Real estate measures shock and awe marketThe real estate market panicked after the government surprised it with cooling-off measures Monday.
One law office filed a petition to the Constitutional Court claiming the measures violated citizens’ basic right to wealth, while other critics accused the government of a kind of socialist control of the real estate market.
But the Ministry of Land, Infrastructure and Transport Tuesday confirmed its plans announced the day before, which included raising the assessed values of apartments, especially expensive apartments.
From next year, 70 percent of the market value will be used to arrive at the assessed value for apartments valued between 900 million ($767,000) and 1.5 billion won, compared to 68 percent now.
Tax bills will rise considerably on apartments that have risen in value.
Apartments with lower market values will have assessed values of around 68 percent.
One of the examples the government cited was an 84-square-meter (904-square-foot) apartment in Gangnam District, southern Seoul, whose market value at the end of 2018 was 1.76 billion won but rose to 2.35 billion won recently. That means the market value of the apartment rose 33.5 percent in just one year.
The assessed value of the apartment will rise 53 percent from 1.15 billion won to 1.76 billion won next year.
For that apartment, property taxes including the comprehensive real estate tax will rise 50 percent from 4.2 million won this year to nearly 6.3 million won next year.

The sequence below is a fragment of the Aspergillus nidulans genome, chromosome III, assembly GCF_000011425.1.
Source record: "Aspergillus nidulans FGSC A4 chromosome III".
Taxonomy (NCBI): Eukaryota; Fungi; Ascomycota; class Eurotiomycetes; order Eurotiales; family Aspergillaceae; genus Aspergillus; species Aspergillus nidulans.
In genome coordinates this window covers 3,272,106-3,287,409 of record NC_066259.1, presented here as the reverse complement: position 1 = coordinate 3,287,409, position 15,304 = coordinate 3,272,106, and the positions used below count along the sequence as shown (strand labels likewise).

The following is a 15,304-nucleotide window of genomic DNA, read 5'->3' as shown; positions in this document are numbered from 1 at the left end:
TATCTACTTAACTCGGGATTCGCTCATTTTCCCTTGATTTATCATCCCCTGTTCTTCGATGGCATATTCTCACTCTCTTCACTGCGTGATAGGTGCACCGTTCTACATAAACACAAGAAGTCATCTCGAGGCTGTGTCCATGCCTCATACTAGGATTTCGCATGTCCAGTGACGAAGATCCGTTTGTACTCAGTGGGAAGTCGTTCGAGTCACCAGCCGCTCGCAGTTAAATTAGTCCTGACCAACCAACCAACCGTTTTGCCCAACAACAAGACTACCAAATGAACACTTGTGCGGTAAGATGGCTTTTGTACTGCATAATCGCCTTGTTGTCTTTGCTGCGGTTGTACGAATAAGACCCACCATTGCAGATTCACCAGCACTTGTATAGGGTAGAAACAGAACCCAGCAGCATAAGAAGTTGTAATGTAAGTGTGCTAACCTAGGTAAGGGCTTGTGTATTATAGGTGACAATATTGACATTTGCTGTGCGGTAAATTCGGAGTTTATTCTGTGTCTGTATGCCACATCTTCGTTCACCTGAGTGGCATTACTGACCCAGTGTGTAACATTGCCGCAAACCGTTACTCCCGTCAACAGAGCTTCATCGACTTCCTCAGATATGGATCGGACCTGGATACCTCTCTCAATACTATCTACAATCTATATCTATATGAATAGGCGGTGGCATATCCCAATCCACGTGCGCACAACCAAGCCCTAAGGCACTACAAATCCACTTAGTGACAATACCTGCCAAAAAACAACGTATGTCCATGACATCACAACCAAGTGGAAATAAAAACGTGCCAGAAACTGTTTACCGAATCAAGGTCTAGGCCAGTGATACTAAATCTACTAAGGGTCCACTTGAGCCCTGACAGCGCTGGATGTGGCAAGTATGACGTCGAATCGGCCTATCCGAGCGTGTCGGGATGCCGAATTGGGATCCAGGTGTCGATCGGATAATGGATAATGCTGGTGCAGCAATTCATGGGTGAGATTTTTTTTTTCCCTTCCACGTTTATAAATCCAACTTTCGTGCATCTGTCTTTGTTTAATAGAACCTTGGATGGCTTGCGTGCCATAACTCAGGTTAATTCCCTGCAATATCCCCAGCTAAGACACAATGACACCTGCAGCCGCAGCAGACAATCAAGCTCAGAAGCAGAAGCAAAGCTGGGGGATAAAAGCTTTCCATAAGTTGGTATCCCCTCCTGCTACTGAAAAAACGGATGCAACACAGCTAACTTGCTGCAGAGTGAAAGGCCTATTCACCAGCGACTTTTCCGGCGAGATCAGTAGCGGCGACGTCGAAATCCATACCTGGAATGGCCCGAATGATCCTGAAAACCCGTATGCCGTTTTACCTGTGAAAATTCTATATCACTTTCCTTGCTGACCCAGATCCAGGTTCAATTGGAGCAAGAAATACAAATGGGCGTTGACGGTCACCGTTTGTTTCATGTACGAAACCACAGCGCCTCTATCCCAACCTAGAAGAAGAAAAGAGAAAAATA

On Monday, the government announced the comprehensive real estate tax would be increased 0.1 percentage points to a maximum 0.3 percentage points.
“The assessed value of apartments in Gangnam and Mapo could see a 20 to 30 percent increase [next year],” said a Land Ministry official.
In August or September, the ministry plans to release a road map of where it will start raising assessed values of both apartments and stand-alone houses to reflect 80 to 90 percent of their market value, which will likely be applied starting in 2021.
On Tuesday, Financial Services Commission Chairman Eun Sung-soo was the first non-Blue House top government official to announce plans to sell an apartment.
On Monday, the administration told top staff at the Blue House to sell apartments in the greater Seoul area if they owned more than one.
During a confirmation hearing, Eun disclosed that he owns an 84-square-meter apartment in Jamwon-dong, Gangnam, and a similar-sized apartment in Sejong. Both areas are designated as overheated real estate areas by the government, where the heaviest loan restrictions and other regulations are imposed.
“I called up the tenant around 5 p.m. personally,” Eun said of his plan to sell the apartment.
“[Monday’s measures] clearly reaffirmed the government’s intent to stabilize the housing market not only by the intensity of the regulations but also the wide range,” said Song Yu-rim, Hanwha Investment & Securities’ analyst.
“Even for a short period, people who own multiple apartments will start putting up apartments for sale.”
But Anguk Law Offices on Tuesday filed a petition with the Constitutional Court arguing the government’s measures were against the basic rights people have to borrow from financial institutions.
BY LEE HO-JEONG [firstname.lastname@example.org]
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